With the advent of home coffee machines, it has never been easier to make a top-notch espresso right in the comfort of your own home. This drink used to be confined to Italian cafes, to be knocked back standing at the bar, but thankfully now we can fire up an espresso without leaving our homes.
What makes an espresso?
The biggest difference between espresso and other forms of brewing coffee is the texture of the ground coffee. Espresso is ground to a very fine powder rather than the coarser textures that are used for cafetières and filter coffee machines.
Espresso is what results when hot water is forced through finely-ground coffee at high pressure. The resulting liquid is smooth and velvety, though also retains all the characteristics of the bean it came from.
These shots of coffee can be drunk straight, with a spoonful of sugar, or can be used as the basis for a multitude of drinks: your favourite Americano, a mochaccino, a flat white. What you do with an espresso is part of the beauty of the thing. Adding foamed or steamed milk will soften the bitterness, adding sugar will give it a fudgy edge. It is even possible to experiment with flavourful syrups and create a pumpkin spice latte at home.
It is easy to think that an espresso is a strong option, as it is short and powerful in taste, but a well-made espresso actually has less caffeine content than a cup of filter coffee. This is to do with how the water hits the ground coffee and how it is served: there is more flavour in a shorter drink.
Finally, on a cup of espresso, it is important to look for the crema. This is the slightly beige topping of foamy bubbles and is a sign that the espresso has been made well. This crema is where a good deal of the flavour lies. And it is attractive, to boot!
Fine vs. coarse ground coffee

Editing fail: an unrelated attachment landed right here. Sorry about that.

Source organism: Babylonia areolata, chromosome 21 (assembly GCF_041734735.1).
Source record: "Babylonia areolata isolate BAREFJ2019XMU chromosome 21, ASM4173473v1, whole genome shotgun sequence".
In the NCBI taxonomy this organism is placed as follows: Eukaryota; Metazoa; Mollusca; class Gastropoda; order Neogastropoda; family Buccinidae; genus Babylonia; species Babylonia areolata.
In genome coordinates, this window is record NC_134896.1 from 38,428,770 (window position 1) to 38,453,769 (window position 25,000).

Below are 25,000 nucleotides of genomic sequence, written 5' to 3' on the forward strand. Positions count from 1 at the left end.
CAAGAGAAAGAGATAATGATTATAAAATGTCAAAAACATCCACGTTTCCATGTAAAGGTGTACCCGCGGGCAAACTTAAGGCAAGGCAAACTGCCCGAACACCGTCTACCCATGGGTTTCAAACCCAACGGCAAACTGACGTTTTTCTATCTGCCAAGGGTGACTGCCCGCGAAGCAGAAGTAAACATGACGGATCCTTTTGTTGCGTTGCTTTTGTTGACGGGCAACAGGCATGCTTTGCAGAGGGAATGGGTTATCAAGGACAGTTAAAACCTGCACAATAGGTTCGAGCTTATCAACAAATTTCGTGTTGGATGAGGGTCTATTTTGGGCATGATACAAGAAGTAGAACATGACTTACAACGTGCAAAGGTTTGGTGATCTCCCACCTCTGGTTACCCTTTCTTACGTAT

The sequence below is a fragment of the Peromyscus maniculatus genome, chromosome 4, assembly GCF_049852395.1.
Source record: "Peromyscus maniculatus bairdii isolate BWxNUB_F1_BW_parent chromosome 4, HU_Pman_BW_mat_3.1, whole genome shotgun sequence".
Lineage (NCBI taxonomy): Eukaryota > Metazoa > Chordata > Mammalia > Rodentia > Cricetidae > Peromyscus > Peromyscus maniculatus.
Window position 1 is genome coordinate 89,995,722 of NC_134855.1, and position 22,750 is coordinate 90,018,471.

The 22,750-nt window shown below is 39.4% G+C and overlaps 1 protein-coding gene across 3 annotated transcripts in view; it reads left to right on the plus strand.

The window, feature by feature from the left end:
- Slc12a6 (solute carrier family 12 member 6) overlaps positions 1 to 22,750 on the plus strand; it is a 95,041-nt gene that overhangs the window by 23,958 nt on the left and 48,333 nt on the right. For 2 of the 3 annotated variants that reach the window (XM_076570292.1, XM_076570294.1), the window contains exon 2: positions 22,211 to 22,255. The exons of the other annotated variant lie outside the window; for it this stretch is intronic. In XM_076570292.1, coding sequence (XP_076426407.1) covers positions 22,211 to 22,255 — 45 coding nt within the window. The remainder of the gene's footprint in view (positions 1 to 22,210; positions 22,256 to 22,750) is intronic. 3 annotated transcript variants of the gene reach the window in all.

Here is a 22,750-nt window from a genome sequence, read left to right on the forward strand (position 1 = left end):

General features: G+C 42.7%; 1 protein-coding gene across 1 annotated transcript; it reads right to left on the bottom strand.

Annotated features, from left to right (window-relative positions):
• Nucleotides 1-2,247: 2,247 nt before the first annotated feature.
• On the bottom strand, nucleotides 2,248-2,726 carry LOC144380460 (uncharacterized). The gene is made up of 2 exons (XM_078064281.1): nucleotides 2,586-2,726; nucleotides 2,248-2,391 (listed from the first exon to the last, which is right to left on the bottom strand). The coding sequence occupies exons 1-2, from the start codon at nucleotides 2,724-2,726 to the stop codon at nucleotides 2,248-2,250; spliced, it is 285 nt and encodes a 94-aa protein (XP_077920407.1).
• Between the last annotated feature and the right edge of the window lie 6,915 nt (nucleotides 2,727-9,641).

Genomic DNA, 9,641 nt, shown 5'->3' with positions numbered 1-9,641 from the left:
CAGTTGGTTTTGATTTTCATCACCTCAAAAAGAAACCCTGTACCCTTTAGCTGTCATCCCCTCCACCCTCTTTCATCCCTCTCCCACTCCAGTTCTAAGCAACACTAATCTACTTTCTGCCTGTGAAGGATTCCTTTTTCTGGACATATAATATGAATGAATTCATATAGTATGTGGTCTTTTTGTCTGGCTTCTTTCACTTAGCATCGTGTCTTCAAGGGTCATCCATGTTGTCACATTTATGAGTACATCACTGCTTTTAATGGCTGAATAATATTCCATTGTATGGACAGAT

For longer drinks such as one you may pull from a cafetière or a filter coffee machine, using a coarser grind is preferable. It is very important to source your ground coffee from a reputable source, as the subtle notes that inform the character of each bean start to dissipate not long after it is ground.
Ground coffee ranges from large particles like those of peppercorns to a very fine powder, almost like flour. It is this flour-type texture that is best used for most espressos. It all comes down to how quickly the water is going to come through the ground coffee, and for how long the drink will brew.
Under-extracting results in a weaker flavour, while over-extracting may overwhelm the taste, resulting in a very bitter cup of coffee. Espresso coffee machines are designed to push the exact right amount of water through the ground coffee for the right amount of time, so in some ways, they take a lot of the guesswork out of brewing!
Buying an espresso ground coffee from an online retailer you trust is a great way to ensure you have delicious, freshly roasted and ground coffee delivered to your door as and when you need it. As an added benefit, this also supports small businesses: both the coffee retailer and the producer.
What to look for in espresso ground coffee
Actually, it is possible to use any bean in an espresso. The method of brewing is surprisingly forgiving and draws out the natural beauty of any bean used. However, as with all specialities, there are things experts look out for.
A light roast will allow some acidity to linger. While acidity in a cup of filter coffee may highlight floral or fruity notes, it can make espresso taste sour. So if you don’t like this in your coffee – and some, but not many people do – then a darker roast is the one to go for.
At the end of the day, the best ground coffee for an espresso is the one with the flavour profile you like best. If you have an espresso coffee machine in the house, you have the ability to try lots of different brands and even countries of origin, to work out if you prefer single-origin beans or blends, if you like Kenyan or Peruvian beans, and which brands make you want to sing.
Keeping a logbook of all the espresso you make and drink can be a fun project to find out what you look for when it comes to espresso. Buy any ground coffee marked ‘espresso’ and it should work perfectly in your machine at home.
Having a home espresso coffee machine is an absolute luxury, and that should not be wasted. Instead of buying the same old familiar brand in bulk, take the opportunity to get to know your speciality coffee supplier and give everything on their shelves a whirl. You may surprise yourself by which flavour profiles and tasting notes you favour when it comes to espresso ground coffee.